Unfortunately the title was cancelled after 1979’s issue #23, and Carol Danvers was once again cut adrift. The following three decades were not kind to the character. She joined the Avengers, but in a notoriously noxious story, she was kidnapped, raped, and impregnated by an other-dimensional time-shifter, and received no sympathy from her teammates. She returned to earth, only to lose her powers (and many of her memories) in an encounter with the X-Men’s Rogue. She was then abducted and experimented on by the Brood, gaining a new set of cosmic powers in the process, and taking on a new identity as Binary. Danvers left earth behind to explore space with The Starjammers — then upon her return, was possessed by The Shadow King and killed by Magneto.
Upon coming back to life (because comics), she helped Quasar save the sun, but in the process exhausted most of her Binary powers. Trying to come to terms with her newly reduced abilities, she holed up as Avengers Mansion and sunk into alcoholism while rebranding herself yet again, this time as Warbird, and attempting to remake herself as a hero. Two full-fledged Avengers court-martials (one for dereliction of duty and alcohol abuse, one for killing an enemy in the heat of combat) followed.
Danvers next took a job with SHIELD, worked alongside Iron Man in the first Civil War, and became leader of the Mighty Avengers team in the Civil War aftermath and subsequent Skrull invasion. In the process of these events, her motivations and emotions seemed to be constantly in flux, governed less by any internal throughline than by the whims of whichever creative team had control of her at any given moment. She reclaimed her former identity as Ms. Marvel, but beyond the costume and name, she bore little resemblance to the liberated hero she’d been in the ’70s. It seemed that increasingly, Carol had become little more than a device to advance the plots, with her powers and personality simply a matter of convenience.
In 2012, everything changed. A brand new Captain Marvel series launched, this time with Carol Danvers as star of the show. “Captain” was the rank and title that she had earned, and with writer Kelly Sue DeConnick guiding her, and clad in an iconic new costume designed by Jamie McKelvie, she had become the star she’d always threatened to be.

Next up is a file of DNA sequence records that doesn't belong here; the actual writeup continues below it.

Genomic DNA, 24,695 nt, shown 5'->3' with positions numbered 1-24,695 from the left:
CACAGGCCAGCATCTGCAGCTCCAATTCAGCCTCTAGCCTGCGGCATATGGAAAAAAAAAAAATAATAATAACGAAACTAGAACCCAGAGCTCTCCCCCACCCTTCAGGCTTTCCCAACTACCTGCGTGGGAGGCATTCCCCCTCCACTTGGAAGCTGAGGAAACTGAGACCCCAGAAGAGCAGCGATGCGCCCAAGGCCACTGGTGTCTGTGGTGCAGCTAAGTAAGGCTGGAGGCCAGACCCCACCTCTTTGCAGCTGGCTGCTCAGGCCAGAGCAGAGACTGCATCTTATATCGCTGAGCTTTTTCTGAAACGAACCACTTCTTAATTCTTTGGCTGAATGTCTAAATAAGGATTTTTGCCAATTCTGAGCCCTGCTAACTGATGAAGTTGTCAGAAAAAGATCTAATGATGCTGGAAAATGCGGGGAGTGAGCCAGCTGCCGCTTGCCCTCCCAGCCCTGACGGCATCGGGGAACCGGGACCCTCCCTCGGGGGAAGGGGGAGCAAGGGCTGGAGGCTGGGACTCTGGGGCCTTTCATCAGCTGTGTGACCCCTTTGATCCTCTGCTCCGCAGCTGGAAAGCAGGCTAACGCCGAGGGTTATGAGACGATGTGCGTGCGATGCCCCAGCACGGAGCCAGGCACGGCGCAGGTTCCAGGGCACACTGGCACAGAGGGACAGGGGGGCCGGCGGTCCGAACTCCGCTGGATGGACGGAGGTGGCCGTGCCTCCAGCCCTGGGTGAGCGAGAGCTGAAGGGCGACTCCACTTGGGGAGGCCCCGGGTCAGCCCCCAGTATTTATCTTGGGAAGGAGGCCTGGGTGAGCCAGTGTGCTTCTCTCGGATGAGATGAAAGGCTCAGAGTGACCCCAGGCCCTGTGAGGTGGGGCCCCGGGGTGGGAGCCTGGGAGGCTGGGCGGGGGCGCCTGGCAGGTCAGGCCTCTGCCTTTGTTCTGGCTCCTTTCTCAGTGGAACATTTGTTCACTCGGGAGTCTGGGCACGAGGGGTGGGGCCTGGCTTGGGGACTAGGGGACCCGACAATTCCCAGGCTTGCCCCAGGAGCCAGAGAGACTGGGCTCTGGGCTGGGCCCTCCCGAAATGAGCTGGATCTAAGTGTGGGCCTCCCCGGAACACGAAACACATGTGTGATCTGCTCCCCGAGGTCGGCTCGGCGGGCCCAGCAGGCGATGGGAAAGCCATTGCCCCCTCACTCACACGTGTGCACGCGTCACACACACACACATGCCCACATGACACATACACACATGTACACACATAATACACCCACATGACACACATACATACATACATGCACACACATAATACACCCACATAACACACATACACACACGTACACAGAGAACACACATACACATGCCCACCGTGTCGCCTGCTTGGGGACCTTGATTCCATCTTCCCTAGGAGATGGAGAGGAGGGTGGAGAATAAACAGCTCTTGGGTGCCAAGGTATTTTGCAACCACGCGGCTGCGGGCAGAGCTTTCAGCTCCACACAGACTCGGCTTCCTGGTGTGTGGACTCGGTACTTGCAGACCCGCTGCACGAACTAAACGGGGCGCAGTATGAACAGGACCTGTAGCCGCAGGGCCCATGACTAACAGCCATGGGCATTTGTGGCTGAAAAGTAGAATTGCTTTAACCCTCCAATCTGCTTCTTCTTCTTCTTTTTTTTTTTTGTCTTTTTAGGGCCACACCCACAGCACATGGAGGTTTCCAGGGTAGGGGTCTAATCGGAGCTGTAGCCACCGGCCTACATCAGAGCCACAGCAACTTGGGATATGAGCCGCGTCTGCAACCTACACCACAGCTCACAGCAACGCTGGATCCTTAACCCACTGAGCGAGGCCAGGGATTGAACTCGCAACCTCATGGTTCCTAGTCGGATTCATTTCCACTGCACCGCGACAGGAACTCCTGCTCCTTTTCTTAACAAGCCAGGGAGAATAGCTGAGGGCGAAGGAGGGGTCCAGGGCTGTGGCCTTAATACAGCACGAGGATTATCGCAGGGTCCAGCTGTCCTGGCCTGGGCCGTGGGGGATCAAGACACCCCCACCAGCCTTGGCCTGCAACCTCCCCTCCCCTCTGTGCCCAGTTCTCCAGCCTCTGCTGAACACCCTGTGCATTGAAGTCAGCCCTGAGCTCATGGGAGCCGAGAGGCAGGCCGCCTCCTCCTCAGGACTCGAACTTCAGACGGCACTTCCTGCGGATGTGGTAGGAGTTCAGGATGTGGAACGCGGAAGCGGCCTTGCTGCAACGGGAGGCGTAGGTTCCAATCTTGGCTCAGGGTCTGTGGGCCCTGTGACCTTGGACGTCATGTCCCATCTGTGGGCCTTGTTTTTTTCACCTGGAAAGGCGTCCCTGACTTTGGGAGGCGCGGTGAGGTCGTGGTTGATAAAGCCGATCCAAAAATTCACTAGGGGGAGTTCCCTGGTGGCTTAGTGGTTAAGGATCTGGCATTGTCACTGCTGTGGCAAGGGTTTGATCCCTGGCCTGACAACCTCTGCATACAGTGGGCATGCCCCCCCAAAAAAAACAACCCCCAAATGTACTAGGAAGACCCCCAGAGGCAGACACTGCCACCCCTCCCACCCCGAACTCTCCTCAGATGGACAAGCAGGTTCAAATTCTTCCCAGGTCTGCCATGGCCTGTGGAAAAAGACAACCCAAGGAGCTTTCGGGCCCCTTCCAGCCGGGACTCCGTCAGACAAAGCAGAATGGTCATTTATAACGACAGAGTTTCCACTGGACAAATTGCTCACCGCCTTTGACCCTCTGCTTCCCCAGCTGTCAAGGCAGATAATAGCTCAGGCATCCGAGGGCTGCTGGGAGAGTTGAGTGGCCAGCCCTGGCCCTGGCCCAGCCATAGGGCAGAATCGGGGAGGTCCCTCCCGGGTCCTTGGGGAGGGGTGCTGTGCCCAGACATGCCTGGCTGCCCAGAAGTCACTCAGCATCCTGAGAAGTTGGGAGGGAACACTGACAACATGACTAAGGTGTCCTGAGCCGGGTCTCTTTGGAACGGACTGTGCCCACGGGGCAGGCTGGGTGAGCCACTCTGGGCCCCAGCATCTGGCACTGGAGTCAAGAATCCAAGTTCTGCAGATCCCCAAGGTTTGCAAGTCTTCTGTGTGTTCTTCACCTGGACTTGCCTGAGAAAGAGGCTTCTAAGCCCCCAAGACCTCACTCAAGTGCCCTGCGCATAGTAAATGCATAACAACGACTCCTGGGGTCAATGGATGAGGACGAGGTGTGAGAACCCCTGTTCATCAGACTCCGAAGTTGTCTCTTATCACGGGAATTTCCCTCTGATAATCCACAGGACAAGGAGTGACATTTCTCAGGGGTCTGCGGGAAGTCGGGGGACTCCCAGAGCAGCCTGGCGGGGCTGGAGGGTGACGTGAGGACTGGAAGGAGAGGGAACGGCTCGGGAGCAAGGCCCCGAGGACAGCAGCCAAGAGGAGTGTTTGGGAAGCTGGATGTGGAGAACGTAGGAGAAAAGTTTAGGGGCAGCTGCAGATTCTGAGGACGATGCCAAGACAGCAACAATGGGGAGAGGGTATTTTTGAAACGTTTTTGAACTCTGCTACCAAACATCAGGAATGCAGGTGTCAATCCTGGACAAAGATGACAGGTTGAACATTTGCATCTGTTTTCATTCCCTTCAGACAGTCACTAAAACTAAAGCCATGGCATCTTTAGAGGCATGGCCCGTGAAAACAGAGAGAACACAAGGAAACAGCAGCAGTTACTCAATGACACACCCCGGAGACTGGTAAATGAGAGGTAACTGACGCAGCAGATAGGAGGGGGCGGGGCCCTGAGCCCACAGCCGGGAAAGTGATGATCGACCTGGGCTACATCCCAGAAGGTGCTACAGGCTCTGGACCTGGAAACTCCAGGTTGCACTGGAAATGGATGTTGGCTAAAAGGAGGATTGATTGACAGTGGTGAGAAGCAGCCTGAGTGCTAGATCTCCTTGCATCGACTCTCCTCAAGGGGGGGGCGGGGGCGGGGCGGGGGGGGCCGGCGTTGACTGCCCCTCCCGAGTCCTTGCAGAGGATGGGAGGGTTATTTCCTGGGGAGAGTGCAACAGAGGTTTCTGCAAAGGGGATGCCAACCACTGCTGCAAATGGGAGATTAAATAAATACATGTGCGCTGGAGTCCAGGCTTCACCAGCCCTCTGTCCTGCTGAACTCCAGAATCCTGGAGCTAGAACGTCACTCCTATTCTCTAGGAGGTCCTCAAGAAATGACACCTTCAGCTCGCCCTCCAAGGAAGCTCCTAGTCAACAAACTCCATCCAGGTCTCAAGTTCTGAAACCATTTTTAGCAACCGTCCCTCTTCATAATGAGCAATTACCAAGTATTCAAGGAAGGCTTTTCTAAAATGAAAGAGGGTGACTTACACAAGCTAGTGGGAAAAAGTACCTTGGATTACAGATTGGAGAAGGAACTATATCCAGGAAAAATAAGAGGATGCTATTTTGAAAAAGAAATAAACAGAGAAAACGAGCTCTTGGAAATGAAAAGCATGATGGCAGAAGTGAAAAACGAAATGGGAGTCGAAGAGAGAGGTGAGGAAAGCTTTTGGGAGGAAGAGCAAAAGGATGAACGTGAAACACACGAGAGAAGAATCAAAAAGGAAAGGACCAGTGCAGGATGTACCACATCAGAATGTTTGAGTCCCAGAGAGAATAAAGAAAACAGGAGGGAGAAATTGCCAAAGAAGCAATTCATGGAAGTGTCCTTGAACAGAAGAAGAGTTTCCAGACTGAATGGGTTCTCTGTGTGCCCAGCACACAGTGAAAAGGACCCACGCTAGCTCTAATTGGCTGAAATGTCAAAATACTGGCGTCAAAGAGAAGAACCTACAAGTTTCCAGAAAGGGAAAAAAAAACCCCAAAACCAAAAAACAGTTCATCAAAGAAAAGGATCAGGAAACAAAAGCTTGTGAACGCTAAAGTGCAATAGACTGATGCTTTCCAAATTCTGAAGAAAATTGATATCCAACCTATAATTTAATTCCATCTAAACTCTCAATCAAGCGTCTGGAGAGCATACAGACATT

No more “Ms.”, no more support role, no more second-string status. This was Carol Danvers, Captain Marvel, an identity that reflected her readership and inspired passionate devotion from fans. DeConnick’s take on the character tied together the threads of the previous years, making Carol’s story a compelling tale of triumph over adversity, and making Carol a believably complex and multi-faceted figure.
Almost instantly, Captain Marvel cosplay began popping up conventions, and a devoted group of fans known as “The Carol Corps” built a wide-ranging and tight-knit network of online and real-life communities, sharing stories, creating craft projects, working on common causes, discussing cultural and political issues, and forging deep friendships, all brought together by their connection to a comic that wasn’t just about another “strong female character”, but that portrayed an identifiable person working to better herself, and becoming a true hero in the process.
When DeConnick moved on after a groundbreaking three-and-a-half-year run on the character, other creators took up the torch, helping Carol climb to new heights and reach new readers.
So, today, on the anniversary of her first appearance in 1967, we celebrate the impact, legacy, and continued inspiration of Carol Danvers — a Captain Marvel for all of us, and a character grounded in a convoluted past, but one who never stops looking to the stars.